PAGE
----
The answer comes down to convenience, and thus economical scalability, as is often the case with controversial products. Want to buy illicit drugs online? You can, but it’s difficult. First, download Tor. Then evaluate the various darknet marketplaces, with little-to-no context on their histories or operators. Choose a vendor who seems like they won’t scam you. Are the reviews fake? Who knows. Take the risk of having Schedule Something substances shipped to your residence.
All of that is a lot to ask. Cryptocurrencies exist to solve this problem in the financial realm, and the low levels of adoption speak for themselves. Sheer hassle is a formidable barrier to broad usage, and the law can generate huge amounts of hassle.
Legal resistance to the restriction of gun-related files is a promotional strategy—since it rises to the level of press attention—a time-stalling strategy, and a bid to remain accessible to normal law-abiding people. The technological dimension of the confrontation makes it more convenient for more normal people, and harder to stop, increasing the level of political will that would be required to roll back the ability to bear arms. The consent (or dissent) of the governed is much more relevant to the extent that there are a lot of them in a coalition, and it would be difficult to stop dissenters.
Describing the development of permissionless file-sharing, my friend John Backus wrote, “Decentralization is part of a bigger playbook of legal tactics used to keep technologies alive despite the best efforts of a hostile government.” Protocols like BitTorrent, which make comprehensive copyright control impossible, are designed around legal restrictions. Backus remarked that “you can view the technology as changing to make it a lot more work for law enforcement to damage the network.”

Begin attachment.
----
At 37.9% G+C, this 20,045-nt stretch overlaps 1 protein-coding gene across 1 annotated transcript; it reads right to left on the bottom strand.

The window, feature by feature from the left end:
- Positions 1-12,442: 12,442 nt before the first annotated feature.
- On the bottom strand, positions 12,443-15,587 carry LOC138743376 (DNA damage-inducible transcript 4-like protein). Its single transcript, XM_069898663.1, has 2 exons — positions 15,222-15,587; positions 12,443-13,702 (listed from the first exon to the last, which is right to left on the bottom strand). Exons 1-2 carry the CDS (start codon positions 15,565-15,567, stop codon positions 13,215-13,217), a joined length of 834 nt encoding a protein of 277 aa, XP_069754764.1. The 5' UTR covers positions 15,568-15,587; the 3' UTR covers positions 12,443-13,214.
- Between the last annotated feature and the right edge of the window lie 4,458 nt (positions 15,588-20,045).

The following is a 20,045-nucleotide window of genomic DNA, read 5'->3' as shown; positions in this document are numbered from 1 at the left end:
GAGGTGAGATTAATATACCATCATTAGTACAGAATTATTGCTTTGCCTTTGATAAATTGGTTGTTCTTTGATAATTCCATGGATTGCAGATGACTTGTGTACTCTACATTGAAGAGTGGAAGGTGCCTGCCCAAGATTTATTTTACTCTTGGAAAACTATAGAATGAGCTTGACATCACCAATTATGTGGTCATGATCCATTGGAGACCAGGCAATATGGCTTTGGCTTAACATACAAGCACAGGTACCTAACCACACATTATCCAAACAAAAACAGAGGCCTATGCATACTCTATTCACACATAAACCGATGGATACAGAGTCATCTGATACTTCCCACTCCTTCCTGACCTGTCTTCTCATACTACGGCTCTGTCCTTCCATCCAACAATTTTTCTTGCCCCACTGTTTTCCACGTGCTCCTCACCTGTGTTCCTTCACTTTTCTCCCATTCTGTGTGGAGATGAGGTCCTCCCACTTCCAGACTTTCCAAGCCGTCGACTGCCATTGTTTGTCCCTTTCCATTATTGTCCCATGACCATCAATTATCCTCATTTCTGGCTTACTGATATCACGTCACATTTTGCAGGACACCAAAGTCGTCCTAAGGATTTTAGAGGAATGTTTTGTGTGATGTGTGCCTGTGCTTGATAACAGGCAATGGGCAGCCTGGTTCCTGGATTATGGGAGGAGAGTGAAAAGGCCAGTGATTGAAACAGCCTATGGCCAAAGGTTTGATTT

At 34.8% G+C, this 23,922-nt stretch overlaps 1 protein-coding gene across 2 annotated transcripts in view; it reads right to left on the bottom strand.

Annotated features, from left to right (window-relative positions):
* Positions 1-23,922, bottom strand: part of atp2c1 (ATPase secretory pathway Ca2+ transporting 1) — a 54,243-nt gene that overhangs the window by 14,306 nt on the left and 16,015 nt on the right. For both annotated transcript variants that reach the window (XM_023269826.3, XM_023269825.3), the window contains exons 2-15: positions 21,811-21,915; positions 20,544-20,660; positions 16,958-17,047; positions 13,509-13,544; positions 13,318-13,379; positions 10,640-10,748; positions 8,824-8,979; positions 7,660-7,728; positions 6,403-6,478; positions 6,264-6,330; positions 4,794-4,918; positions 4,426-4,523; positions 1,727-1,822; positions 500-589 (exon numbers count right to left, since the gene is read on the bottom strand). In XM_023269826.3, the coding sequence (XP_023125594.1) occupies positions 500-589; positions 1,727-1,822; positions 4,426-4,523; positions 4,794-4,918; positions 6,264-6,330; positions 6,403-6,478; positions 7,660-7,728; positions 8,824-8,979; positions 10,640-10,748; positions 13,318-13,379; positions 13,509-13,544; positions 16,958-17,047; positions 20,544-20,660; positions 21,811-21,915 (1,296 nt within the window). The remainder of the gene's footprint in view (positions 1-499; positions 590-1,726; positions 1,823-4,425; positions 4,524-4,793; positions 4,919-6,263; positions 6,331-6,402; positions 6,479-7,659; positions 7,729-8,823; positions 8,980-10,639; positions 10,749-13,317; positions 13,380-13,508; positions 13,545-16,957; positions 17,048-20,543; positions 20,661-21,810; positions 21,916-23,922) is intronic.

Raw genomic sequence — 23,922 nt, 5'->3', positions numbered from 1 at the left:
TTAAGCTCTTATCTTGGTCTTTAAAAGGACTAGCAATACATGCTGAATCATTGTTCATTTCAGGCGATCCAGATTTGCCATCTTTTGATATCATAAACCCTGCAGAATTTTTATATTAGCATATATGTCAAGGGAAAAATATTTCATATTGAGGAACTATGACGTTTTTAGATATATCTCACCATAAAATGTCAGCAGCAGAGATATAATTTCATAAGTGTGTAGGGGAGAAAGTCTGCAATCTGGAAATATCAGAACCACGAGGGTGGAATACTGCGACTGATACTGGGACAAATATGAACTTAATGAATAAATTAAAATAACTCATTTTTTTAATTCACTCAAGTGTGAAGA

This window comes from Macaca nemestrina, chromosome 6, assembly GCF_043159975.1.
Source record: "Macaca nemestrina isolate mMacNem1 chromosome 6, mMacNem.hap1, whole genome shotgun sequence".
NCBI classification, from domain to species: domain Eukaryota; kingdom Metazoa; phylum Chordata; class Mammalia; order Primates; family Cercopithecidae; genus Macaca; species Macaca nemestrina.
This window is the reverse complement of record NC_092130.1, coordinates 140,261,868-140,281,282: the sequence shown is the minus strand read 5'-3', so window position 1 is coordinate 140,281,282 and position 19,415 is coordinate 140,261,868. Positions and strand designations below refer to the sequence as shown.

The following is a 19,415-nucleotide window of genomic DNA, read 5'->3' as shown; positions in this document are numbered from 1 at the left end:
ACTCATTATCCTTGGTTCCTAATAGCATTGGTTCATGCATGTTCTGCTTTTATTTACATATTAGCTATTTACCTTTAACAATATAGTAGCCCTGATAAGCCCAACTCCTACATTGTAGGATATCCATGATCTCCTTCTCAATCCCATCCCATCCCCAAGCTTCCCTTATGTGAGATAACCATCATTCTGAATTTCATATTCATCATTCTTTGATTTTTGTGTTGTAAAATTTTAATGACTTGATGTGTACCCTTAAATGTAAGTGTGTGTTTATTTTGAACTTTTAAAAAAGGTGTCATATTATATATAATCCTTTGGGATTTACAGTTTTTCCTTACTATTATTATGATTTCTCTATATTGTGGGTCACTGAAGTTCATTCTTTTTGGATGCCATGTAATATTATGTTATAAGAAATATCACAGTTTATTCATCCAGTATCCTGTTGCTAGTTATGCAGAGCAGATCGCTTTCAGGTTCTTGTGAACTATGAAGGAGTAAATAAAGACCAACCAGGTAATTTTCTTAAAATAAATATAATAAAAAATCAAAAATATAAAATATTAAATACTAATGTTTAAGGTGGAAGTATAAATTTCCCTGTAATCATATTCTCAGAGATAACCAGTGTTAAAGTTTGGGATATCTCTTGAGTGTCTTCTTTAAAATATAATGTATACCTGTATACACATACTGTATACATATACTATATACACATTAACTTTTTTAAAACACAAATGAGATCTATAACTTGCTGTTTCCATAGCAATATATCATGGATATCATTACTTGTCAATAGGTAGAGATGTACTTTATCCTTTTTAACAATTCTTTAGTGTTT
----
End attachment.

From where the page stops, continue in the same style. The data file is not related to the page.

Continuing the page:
The original cypherpunks wanted military-grade secrecy to be distributed and individualized. The Second Amendment cypherpunks want the same for deadly force. The strategies are similar: use a technological wedge and defiant rhetoric to put force on more conservative efforts in the legal and political domain. When I last spoke to Cody Wilson, he expressed scorn for the NRA; that’s not a coincidence.
The rhetoric and strategic issues of cryptocurrency are very similar, and are similarly an ultimately legal and social effort around a technical effort. None of it would work without the tech, but persuasion, advocacy, and marketing are still tremendously important. Widespread adoption of cryptocurrencies is a race against any legal or political crackdown that might nip them in the bud; once established, some technologies and social changes are difficult or impossible to reverse.
This also recalls the business strategies of companies like Uber and Airbnb: use a technological vanguard to outrun the law and establish social and economic territory, which must ultimately be legally defended, but is much easier to defend once entrenched in legitimate existence.
I said earlier, “Independence amounts to the strength of your defense.” I said that “might makes right” is an operational concept rather than a moral one. By this logic, using a flexible diversity of tactics to entrench a technology with a particular political effect in society is a strong strategy, even if it doesn’t quite match the rhetoric used to motivate the vanguard.
It’s not realistic to remove BitTorrent from every machine, or otherwise push back a technological capability once embedded in the social fabric. Samizdat is alive and well, and samizdat technology vanguards are becoming an increasingly prominent political tactic, driving legal battles that people 50 years ago could never have imagined. As technology becomes more capable and occasionally enables new modes of decentralization, we should expect many more such cases.